Thursday, December 24, 2009

Christmas Magic 

As with many children, my brother and I always looked forward to Christmas. Church was always special because of the music and decorations. But, our home also was special. Our parents went out of their way to keep Christmas as magical as possible, at least until we were older. Our dad worked for the USPS and at that time, put in an incredibly long day on December 24. He would arrive home late, often after my brother and I had been put to bed.

We would awake Christmas morning (always early) and go downstairs to see a Christmas tree, lights, the cardboard-house village underneath the tree, the Manger creche and presents. Then it was a burst into our parents' room, "Wake up, wake up! Santa came last night." My poor dad had to drag himself out of bed, probably with less than 3-4 hours sleep.

My parents kept the magic alive for a number of years. After gaining a bit of maturity and realizing that Santa Claus hadn't decorated the tree on December 24/25, I finally asked them where they had kept the Christmas tree? See, neither my brother nor I had ever found it. It just appeared on Christmas Day.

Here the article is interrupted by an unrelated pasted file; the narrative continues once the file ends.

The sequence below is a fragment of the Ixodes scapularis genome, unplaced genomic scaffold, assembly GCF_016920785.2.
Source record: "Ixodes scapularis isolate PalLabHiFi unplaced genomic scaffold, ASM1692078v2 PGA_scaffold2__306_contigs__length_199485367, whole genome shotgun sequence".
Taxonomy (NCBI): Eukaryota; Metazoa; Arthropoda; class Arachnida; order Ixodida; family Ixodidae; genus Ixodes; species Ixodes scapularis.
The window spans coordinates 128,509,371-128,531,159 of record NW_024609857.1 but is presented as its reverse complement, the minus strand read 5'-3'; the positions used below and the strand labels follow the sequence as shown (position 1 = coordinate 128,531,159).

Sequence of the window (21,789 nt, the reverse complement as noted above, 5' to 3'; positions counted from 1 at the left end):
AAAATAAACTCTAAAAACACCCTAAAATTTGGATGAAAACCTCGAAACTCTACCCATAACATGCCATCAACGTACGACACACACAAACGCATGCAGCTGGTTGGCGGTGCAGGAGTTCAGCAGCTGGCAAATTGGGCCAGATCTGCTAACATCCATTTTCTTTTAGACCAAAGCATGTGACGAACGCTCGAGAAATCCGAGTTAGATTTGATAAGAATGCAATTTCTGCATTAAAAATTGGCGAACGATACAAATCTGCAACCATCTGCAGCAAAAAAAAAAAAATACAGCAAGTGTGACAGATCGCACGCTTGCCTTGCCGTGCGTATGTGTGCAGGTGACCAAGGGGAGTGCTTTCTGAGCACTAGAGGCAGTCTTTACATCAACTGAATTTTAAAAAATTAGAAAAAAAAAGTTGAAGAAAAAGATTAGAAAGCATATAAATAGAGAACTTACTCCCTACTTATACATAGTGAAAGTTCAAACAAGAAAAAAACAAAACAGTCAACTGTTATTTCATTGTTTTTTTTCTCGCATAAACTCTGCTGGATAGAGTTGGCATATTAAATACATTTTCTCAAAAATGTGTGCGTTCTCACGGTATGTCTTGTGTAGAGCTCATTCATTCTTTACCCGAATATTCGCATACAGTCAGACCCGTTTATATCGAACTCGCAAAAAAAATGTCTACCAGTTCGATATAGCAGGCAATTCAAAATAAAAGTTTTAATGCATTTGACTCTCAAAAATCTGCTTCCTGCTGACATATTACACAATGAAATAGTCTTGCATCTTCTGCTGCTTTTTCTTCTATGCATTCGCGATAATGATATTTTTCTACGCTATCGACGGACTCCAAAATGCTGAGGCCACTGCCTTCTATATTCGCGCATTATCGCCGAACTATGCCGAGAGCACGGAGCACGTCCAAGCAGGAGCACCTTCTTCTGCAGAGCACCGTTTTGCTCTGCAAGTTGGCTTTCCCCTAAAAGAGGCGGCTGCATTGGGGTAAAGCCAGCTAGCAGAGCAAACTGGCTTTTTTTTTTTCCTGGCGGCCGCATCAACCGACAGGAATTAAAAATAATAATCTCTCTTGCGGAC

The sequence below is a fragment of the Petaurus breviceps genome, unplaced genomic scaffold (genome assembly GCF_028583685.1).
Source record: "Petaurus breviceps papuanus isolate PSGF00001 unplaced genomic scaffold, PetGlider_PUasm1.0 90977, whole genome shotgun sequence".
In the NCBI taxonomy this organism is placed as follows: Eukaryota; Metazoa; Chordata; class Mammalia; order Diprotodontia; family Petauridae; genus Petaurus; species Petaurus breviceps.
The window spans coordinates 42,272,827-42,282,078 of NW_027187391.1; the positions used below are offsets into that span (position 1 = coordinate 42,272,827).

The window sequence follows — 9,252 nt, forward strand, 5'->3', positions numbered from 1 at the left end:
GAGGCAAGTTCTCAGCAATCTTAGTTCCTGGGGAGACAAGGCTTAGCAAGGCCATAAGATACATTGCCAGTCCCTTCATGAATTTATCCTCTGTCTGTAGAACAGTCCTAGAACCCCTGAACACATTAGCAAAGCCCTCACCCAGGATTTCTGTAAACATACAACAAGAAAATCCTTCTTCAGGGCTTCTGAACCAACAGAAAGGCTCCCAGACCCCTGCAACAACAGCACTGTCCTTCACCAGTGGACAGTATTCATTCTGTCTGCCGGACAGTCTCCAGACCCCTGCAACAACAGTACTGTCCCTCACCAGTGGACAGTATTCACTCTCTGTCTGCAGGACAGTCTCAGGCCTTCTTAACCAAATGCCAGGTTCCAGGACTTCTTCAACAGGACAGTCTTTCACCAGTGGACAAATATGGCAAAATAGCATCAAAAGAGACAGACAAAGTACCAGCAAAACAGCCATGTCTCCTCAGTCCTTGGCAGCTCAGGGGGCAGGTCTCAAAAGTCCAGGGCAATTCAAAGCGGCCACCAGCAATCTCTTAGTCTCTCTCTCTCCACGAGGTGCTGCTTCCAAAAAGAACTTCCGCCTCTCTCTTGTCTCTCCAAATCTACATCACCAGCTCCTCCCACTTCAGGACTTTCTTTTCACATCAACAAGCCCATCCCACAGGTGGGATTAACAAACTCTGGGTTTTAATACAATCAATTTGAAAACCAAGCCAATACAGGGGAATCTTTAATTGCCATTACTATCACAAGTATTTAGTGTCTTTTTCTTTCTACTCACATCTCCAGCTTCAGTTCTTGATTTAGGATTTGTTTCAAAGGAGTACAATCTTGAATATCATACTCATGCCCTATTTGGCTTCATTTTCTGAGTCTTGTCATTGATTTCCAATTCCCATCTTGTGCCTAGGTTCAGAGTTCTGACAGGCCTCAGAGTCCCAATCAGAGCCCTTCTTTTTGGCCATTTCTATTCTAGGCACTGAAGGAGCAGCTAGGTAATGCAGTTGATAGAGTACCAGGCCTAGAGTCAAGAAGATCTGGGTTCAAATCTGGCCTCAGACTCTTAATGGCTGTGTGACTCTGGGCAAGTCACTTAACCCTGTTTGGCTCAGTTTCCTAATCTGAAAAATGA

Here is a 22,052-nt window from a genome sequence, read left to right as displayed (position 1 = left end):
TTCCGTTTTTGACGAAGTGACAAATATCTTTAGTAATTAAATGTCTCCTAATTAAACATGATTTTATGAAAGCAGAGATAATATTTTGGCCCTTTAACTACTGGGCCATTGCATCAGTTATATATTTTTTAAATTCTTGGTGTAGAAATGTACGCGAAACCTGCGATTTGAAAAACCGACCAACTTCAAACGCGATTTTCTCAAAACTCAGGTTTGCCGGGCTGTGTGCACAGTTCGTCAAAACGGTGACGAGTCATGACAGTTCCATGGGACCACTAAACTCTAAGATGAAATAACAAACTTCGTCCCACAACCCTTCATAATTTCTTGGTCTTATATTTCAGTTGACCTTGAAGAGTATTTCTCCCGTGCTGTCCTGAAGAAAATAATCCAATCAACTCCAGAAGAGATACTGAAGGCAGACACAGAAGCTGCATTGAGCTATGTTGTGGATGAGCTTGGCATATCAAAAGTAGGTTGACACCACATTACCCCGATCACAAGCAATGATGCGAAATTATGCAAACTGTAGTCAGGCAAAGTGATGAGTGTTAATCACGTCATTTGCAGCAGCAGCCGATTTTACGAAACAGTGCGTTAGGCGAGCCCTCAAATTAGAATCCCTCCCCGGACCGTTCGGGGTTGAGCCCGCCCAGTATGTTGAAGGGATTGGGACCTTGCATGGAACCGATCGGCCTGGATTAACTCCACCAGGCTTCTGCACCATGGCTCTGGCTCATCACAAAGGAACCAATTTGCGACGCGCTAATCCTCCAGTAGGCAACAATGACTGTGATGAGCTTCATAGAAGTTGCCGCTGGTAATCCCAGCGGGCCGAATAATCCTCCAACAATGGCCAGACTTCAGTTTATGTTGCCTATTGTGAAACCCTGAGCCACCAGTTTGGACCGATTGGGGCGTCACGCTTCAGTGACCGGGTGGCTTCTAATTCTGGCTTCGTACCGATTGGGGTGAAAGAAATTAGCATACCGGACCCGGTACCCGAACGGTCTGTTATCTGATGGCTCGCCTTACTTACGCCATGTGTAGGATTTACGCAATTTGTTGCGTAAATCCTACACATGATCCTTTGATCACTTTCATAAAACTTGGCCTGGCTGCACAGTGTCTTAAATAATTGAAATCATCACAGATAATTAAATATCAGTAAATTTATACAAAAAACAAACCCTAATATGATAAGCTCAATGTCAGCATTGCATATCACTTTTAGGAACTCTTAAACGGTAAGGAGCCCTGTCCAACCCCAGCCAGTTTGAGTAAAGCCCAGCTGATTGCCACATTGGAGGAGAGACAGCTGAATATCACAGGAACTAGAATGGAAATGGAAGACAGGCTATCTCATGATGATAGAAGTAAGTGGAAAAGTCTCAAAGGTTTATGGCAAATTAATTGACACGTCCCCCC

What they had done was buy the tree, then they stuck it in the neighbor's back yard among other trees. After Dad came home from work on Christmas Eve, they rearranged the living room furniture, hauled in the tree and decorated it, during the night. My brother and I were never the wiser.

Today, and when I was a single parent, the tree is decorated before Christmas. We have a different ritual where we decorate the tree, have great finger food, and play Christmas carols. This year, as last, our son is deployed overseas but we kept the ritual alive. When he returns next Christmas, we'll do it again.

Rituals and magic are important. I was lucky as a kid to have parents who understood all the beauty of Christmas. Today, as we recall memories and celebrate Christmas in all its manifestations, let's remember the real reason for the holiday - a gift of life for all.

Merry Christmas to our readers.